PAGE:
Startup

Mr. Sarun Sutuntivorakoon is a partner at N-VEST Ventures, he has a wealth of knowledge and experience in the investment banking industry and is a specialist in the M&A field. Prior to joining N-VEST, Mr.Sarun was the assistant vice president in the investment banking branch of Siam Commercial Bank. He has led many M&A transactions including the US$6.6 billion acquisition of Siam Makro PLC by CPALL PLC back in 2013 and since then has been a part of many more M&A deals. During this interview, Mr. Sarun shares his thoughts and insights on the Thai Startup Ecosystem.

Could you give us your overall thoughts and views on how Covid-19 has changed and impacted the Thai startup ecosystem.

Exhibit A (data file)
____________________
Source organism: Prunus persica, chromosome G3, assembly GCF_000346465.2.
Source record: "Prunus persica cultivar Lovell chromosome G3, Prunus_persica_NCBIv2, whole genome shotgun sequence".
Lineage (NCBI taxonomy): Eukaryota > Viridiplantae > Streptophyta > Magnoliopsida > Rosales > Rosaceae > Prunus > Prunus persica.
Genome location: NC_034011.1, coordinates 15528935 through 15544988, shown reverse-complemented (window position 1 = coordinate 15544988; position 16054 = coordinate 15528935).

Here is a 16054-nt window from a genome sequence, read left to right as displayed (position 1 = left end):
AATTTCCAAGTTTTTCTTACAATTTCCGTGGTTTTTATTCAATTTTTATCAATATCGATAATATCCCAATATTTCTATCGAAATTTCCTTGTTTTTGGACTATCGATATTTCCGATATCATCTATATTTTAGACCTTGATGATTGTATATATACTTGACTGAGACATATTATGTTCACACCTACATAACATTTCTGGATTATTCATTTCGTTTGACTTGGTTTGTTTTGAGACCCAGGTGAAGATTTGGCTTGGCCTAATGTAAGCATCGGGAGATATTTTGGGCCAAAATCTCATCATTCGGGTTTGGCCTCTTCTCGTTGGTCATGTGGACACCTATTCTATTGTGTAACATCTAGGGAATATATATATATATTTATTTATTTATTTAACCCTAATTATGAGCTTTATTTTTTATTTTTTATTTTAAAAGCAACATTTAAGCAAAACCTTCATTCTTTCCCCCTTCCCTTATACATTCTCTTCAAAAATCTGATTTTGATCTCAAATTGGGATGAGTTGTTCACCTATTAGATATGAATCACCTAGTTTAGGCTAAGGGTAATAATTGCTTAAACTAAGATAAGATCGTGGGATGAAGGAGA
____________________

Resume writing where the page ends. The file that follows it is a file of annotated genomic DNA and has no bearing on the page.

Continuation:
Two of the biggest changes that Mr.Sarun has observed since the start of the Covid-19 crisis are the changes in the amount of investments being put into startups and the changes in the number of deals that have been executed between startups and investors. Both of these changes can be seen happening on a global scale and has not just occurred within Thailand. 

Mr.Sarun states that the number of deals and the amount invested into companies have not decreased; in fact, in some countries and industries the amount invested and the number of deals may have even increased. What has changed though, is that investors are putting their money into larger corporations and companies rather than startups, meaning that the amount of investments in startups and the number of deals between startups and investors have decreased.